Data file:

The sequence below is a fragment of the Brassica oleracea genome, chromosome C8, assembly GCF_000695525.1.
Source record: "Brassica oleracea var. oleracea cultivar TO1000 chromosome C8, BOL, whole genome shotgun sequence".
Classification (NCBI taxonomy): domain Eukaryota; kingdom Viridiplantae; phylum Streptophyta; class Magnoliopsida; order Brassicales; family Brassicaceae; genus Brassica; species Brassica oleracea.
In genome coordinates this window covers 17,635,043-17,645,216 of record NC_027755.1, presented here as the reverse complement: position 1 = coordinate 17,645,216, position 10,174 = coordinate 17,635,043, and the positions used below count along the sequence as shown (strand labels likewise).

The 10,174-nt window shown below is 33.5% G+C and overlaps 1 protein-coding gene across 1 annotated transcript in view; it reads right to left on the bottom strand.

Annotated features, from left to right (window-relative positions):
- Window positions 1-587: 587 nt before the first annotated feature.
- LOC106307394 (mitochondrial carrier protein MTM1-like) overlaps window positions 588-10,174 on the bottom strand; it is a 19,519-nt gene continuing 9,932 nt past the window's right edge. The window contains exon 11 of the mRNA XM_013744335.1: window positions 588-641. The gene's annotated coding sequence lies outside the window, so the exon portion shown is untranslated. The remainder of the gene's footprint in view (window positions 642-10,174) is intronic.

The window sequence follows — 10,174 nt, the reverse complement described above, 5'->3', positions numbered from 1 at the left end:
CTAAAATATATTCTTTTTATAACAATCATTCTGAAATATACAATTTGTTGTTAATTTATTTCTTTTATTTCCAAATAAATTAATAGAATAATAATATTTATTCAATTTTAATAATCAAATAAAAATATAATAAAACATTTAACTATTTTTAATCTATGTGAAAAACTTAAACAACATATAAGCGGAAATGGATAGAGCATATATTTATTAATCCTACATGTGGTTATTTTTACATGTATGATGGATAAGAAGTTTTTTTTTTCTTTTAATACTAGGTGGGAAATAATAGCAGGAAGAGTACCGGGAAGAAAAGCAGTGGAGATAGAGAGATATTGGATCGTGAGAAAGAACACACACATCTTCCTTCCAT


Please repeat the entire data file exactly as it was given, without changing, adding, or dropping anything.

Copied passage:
The sequence below is a fragment of the Brassica oleracea genome, chromosome C8, assembly GCF_000695525.1.
Source record: "Brassica oleracea var. oleracea cultivar TO1000 chromosome C8, BOL, whole genome shotgun sequence".
Classification (NCBI taxonomy): domain Eukaryota; kingdom Viridiplantae; phylum Streptophyta; class Magnoliopsida; order Brassicales; family Brassicaceae; genus Brassica; species Brassica oleracea.
In genome coordinates this window covers 17,635,043-17,645,216 of record NC_027755.1, presented here as the reverse complement: position 1 = coordinate 17,645,216, position 10,174 = coordinate 17,635,043, and the positions used below count along the sequence as shown (strand labels likewise).

The 10,174-nt window shown below is 33.5% G+C and overlaps 1 protein-coding gene across 1 annotated transcript in view; it reads right to left on the bottom strand.

Annotated features, from left to right (window-relative positions):
- Window positions 1-587: 587 nt before the first annotated feature.
- LOC106307394 (mitochondrial carrier protein MTM1-like) overlaps window positions 588-10,174 on the bottom strand; it is a 19,519-nt gene continuing 9,932 nt past the window's right edge. The window contains exon 11 of the mRNA XM_013744335.1: window positions 588-641. The gene's annotated coding sequence lies outside the window, so the exon portion shown is untranslated. The remainder of the gene's footprint in view (window positions 642-10,174) is intronic.

The window sequence follows — 10,174 nt, the reverse complement described above, 5'->3', positions numbered from 1 at the left end:
CTAAAATATATTCTTTTTATAACAATCATTCTGAAATATACAATTTGTTGTTAATTTATTTCTTTTATTTCCAAATAAATTAATAGAATAATAATATTTATTCAATTTTAATAATCAAATAAAAATATAATAAAACATTTAACTATTTTTAATCTATGTGAAAAACTTAAACAACATATAAGCGGAAATGGATAGAGCATATATTTATTAATCCTACATGTGGTTATTTTTACATGTATGATGGATAAGAAGTTTTTTTTTTCTTTTAATACTAGGTGGGAAATAATAGCAGGAAGAGTACCGGGAAGAAAAGCAGTGGAGATAGAGAGATATTGGATCGTGAGAAAGAACACACACATCTTCCTTCCAT